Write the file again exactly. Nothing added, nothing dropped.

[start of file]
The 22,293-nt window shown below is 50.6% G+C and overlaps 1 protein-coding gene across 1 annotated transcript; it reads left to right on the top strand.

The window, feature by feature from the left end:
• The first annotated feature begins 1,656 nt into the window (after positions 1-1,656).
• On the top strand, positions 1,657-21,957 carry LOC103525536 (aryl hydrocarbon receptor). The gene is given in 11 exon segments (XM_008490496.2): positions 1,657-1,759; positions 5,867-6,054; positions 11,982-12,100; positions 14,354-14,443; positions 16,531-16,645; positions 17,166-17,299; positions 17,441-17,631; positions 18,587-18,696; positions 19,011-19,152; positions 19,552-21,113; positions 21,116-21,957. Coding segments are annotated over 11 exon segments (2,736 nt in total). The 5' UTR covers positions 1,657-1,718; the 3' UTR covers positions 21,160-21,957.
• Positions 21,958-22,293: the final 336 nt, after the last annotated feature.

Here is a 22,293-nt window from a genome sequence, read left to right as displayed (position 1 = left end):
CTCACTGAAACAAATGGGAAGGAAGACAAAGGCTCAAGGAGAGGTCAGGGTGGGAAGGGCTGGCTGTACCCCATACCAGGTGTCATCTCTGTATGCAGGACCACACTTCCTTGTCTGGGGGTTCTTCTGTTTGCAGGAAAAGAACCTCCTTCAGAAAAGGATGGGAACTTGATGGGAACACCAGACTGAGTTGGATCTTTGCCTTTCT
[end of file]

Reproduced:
The 22,293-nt window shown below is 50.6% G+C and overlaps 1 protein-coding gene across 1 annotated transcript; it reads left to right on the top strand.

The window, feature by feature from the left end:
• The first annotated feature begins 1,656 nt into the window (after positions 1-1,656).
• On the top strand, positions 1,657-21,957 carry LOC103525536 (aryl hydrocarbon receptor). The gene is given in 11 exon segments (XM_008490496.2): positions 1,657-1,759; positions 5,867-6,054; positions 11,982-12,100; positions 14,354-14,443; positions 16,531-16,645; positions 17,166-17,299; positions 17,441-17,631; positions 18,587-18,696; positions 19,011-19,152; positions 19,552-21,113; positions 21,116-21,957. Coding segments are annotated over 11 exon segments (2,736 nt in total). The 5' UTR covers positions 1,657-1,718; the 3' UTR covers positions 21,160-21,957.
• Positions 21,958-22,293: the final 336 nt, after the last annotated feature.

Here is a 22,293-nt window from a genome sequence, read left to right as displayed (position 1 = left end):
CTCACTGAAACAAATGGGAAGGAAGACAAAGGCTCAAGGAGAGGTCAGGGTGGGAAGGGCTGGCTGTACCCCATACCAGGTGTCATCTCTGTATGCAGGACCACACTTCCTTGTCTGGGGGTTCTTCTGTTTGCAGGAAAAGAACCTCCTTCAGAAAAGGATGGGAACTTGATGGGAACACCAGACTGAGTTGGATCTTTGCCTTTCT